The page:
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The Bretton Woods Conference of 1944 resulted in the formation of the International Monetary Fund and World Bank and helped lay the foundation for an unprecedented expansion of international commerce. Yet six decades later, at the beginning of the twenty-first century, the central characteristics of the Bretton Woods system remain disputed-and the subject of continuing public policy debate. Relying on extensive access to IMF, World Bank, and other archives, the contributors to Orderly Change show that the history of international monetary relations since Bretton Woods is one of orderly change -that is, change within a sturdy but supple framework. Even during the years of fixed exchange rates, very different practices characterized international monetary relations immediately after World War II, during the 1950s, and during the 1960s. Later, when the fixed exchange-rate system collapsed, underlying commitments to trade liberalization in the context of continuing national ecomic policy automy survived and even flourished. However, the resulting international ecomic order is w in grave danger: the tension between states' automy and their mutual openness has become acute, as international monetary structures longer appear capable of mediating between these objectives. David M. Andrews and the contributors to Orderly Change examine past transitions as a means of suggesting possible avenues for current and future policymaking. Contributors: David M. Andrews, Scripps College; Jeffrey M. Chwieroth, London School of Ecomics; Lucia Coppolaro, Universitat Pompeu Fabrae; E. Richard Gold, McGill University; Eric Helleiner, University of Waterloo; Louis W. Pauly, University of Toronto; Wesley W. Widmaier, St. Joseph's University; Anastasia Xenias, Hunter College, City University of New York; Hubert Zimmermann, Cornell University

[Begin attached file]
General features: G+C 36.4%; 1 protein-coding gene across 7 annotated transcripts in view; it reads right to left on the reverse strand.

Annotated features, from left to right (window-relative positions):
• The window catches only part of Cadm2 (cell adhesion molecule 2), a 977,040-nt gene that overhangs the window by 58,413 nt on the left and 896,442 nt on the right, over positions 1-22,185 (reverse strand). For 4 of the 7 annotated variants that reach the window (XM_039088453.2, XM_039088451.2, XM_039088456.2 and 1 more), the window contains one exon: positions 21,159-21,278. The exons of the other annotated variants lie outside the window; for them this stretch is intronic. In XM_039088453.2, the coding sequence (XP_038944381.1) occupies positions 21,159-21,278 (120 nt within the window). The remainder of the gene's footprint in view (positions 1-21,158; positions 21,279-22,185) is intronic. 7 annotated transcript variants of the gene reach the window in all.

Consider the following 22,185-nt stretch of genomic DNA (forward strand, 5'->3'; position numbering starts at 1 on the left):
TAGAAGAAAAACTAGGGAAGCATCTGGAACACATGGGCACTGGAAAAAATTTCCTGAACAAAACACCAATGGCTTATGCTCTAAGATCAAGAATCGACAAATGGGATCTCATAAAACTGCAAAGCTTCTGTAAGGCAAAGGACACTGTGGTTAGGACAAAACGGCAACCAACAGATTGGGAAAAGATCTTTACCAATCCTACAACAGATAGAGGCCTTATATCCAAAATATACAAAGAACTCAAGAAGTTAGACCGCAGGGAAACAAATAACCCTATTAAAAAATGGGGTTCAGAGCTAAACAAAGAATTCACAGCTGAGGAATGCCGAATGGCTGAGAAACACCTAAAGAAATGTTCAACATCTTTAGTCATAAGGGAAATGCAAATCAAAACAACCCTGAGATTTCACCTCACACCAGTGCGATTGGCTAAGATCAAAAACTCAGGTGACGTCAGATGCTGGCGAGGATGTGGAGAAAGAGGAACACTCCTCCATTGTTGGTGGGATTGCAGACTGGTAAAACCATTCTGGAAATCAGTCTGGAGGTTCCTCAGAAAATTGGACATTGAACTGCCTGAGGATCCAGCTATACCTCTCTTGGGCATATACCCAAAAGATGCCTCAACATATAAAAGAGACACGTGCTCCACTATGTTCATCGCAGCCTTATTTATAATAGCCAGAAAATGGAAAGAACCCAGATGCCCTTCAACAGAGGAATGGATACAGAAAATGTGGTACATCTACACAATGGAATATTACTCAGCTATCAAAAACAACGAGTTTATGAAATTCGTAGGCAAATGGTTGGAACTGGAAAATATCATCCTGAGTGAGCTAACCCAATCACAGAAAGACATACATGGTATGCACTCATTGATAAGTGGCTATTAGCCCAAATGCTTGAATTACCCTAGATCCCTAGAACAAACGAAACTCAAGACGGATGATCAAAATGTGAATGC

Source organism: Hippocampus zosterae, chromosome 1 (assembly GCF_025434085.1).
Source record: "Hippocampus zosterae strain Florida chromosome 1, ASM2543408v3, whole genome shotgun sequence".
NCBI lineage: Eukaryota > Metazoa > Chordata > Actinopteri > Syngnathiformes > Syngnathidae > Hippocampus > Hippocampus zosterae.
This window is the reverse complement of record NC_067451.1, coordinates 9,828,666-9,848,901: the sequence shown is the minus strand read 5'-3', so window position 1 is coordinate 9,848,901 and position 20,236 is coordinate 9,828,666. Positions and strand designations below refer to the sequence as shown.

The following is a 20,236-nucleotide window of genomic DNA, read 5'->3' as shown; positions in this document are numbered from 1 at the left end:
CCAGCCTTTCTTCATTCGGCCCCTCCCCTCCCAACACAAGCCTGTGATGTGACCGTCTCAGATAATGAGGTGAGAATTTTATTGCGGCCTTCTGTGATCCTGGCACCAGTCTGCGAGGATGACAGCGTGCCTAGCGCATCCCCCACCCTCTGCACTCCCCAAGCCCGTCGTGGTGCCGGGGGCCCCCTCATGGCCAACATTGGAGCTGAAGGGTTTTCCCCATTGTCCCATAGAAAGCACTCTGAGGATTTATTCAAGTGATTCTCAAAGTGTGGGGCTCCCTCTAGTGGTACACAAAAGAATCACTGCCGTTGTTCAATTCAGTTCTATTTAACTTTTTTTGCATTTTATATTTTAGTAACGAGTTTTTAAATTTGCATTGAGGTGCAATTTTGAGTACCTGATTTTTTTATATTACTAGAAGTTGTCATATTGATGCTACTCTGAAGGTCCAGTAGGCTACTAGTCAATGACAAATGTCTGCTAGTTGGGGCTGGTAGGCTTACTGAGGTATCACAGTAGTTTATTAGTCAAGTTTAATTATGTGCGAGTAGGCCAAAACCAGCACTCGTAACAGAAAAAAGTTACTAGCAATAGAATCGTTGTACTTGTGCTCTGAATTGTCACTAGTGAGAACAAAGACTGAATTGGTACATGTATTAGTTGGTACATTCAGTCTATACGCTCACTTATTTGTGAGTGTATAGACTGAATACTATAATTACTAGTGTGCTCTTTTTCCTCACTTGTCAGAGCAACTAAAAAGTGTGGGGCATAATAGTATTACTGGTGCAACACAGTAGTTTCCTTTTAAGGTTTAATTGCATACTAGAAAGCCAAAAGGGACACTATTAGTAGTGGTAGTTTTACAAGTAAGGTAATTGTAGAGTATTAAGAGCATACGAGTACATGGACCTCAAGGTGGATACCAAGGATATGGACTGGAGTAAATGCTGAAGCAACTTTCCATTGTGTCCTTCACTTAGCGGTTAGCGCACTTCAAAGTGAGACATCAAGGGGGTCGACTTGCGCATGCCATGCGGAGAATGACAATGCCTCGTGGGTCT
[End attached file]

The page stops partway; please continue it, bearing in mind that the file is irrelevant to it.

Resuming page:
David M. Andrews is Professor of Politics and International Relations and Director of the European Union Center of California at Scripps College. He is coeditor of Governing the World's Money, also from Cornell, and editor of The Atlantic Alliance under Stress: US-European Relations after Iraq.